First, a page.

AFTC Commander learns more about the AEDC mission

  • Published
  • By Deidre Moon
This month, Maj. Gen. Evan Dertien made his first visit to Arnold Air Force Base since taking on his latest role as the commander of the Air Force Test Center.

During his two-day stop, Dertien had the opportunity to see many of the test facilities on base and speak with experts in each of the mission areas. He said that the visit greatly expanded his knowledge and appreciation for the work that takes place at Arnold.

“As I do my immersions and understand the scope of the mission of AFTC, it is pretty clear how important Arnold is, not only to us by developing our capabilities, but to our National Defense Strategy overall,” he said. “As I looked at all of the programs that we’re developing for the Air Force of the future, it’s incredible to know that they’re currently in test here right now or have previously gone through testing here.”

Dertien added that with his new understanding, one of his goals is to be an advocate for Arnold Engineering Development Complex.

“This visit has increased my commitment to ensuring that we’re getting the resources and to help solve any of the challenges that Arnold is having, because it is so important for the foreseeable future to what the Air Force and our nation needs and does,” he said. “Unless you’ve had the chance to come here and meet the people and also see the infrastructure… from the outside, you really don’t understand how important the Complex is to us.”

The Air Force Test Center has different capabilities amongst the wings. However, AEDC facilities, along with the capabilities of the two AFTC wings, the 412TW and the 96TW, benefits the Air Force, Department of Defense and the nation.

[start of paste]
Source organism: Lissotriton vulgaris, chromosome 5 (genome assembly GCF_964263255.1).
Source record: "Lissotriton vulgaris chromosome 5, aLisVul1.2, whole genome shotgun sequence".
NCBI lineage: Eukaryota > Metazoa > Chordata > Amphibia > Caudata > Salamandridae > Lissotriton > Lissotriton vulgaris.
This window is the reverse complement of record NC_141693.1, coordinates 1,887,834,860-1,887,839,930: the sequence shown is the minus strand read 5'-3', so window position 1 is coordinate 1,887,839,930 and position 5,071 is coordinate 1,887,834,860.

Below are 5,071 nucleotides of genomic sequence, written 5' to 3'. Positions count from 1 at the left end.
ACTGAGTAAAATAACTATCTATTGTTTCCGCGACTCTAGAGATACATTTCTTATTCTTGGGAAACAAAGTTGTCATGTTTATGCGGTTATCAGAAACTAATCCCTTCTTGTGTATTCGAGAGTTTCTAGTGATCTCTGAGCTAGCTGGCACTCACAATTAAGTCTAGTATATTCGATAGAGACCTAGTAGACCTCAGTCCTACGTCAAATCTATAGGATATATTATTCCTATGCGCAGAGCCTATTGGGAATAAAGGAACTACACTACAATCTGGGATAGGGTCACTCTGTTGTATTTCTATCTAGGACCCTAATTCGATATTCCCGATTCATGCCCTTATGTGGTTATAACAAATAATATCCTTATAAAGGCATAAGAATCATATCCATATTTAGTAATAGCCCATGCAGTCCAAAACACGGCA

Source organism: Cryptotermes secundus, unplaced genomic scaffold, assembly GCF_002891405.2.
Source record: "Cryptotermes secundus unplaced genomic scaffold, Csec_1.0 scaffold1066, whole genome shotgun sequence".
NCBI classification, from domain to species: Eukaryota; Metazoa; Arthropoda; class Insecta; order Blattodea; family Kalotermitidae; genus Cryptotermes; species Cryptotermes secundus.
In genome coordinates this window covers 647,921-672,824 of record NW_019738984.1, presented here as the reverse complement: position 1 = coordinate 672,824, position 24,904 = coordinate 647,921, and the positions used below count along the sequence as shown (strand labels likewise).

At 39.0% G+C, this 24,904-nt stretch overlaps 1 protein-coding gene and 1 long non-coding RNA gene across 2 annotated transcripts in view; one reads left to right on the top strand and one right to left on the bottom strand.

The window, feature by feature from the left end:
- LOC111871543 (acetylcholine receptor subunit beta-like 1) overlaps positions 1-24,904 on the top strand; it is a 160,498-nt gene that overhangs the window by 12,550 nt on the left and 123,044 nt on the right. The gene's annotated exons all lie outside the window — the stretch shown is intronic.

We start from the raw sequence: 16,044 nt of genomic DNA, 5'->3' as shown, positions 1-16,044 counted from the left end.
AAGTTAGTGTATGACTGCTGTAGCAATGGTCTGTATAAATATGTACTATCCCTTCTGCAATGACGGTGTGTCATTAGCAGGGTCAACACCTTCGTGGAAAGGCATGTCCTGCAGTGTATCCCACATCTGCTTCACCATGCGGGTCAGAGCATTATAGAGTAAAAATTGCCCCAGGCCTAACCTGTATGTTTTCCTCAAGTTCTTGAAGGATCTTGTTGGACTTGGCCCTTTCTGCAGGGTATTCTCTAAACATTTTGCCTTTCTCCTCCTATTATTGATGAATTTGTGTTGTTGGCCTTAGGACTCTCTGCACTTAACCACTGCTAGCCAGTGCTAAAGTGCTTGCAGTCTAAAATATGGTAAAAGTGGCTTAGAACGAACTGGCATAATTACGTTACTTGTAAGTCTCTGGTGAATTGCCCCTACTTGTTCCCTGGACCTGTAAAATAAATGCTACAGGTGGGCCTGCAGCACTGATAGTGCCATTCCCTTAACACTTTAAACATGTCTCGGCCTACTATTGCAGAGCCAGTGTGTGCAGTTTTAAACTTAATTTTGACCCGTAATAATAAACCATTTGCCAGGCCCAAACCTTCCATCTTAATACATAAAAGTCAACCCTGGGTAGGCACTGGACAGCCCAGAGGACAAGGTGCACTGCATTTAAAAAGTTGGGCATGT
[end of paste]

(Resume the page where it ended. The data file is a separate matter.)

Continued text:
Dertien said that all have their own strengths and unique capabilities that complement one another.

“Whether it’s wind tunnel work or weapons or aircraft development, there’s a lot of areas where we can collaborate. For example, when we take a look at our data infrastructure, we make sure we can implement digital engineering so that a program can move from the wind tunnels on to Edwards [Air Force Base] or Eglin [Air Force Base] and we can have a standard digital engineering model that we can use,” he said.

Another example he gave of the combined efforts across the AFTC was in regards to hypersonic testing.

“The organization here that’s leading hypersonic [test and evaluation] is helping organize the test across all the different sites. So as a customer comes, we’re already pulling in all of the other organizations that are going to have to work together to develop a capability. It’s been very impressive to see, as we try to figure out how to test a program through its entire test structure, how the sites are collaborating with each other to make sure they pull in the needed cyber testing from Eglin to do the cyber components, the needed flight testing from Edwards and how the different organizations are working together.”

Additionally, Dertien said how people take for granted what the word “testing” means and how broad it actually is.

“We use the word ‘testing’ and it doesn’t do ourselves justice,” he said. “People think you are given a working product, it works perfect and we are testing it to double-check that it works and measure it and verify it. But in reality, we spend more of our time in development. We’re developing something and helping to mature it and fixing stuff that doesn’t work. What you guys are doing here really isn’t test, it’s development of future capabilities, and that’s totally different in my mind than just testing a working product. You guys are developing the future.”

He said that his biggest take away from his Arnold visit would be the impressive workforce.

“The thing that stands out the most is the people. It’s just absolutely amazing to meet experts in the field who have great depths of knowledge, who are passionate for the mission and really love what they’re doing for our nation. It is just inspiring. At every single stop, we met someone new and there were some who were young and fresh out of college, and there were some who have been here for 35 years. The people here are the magic of Arnold Air Force Base.”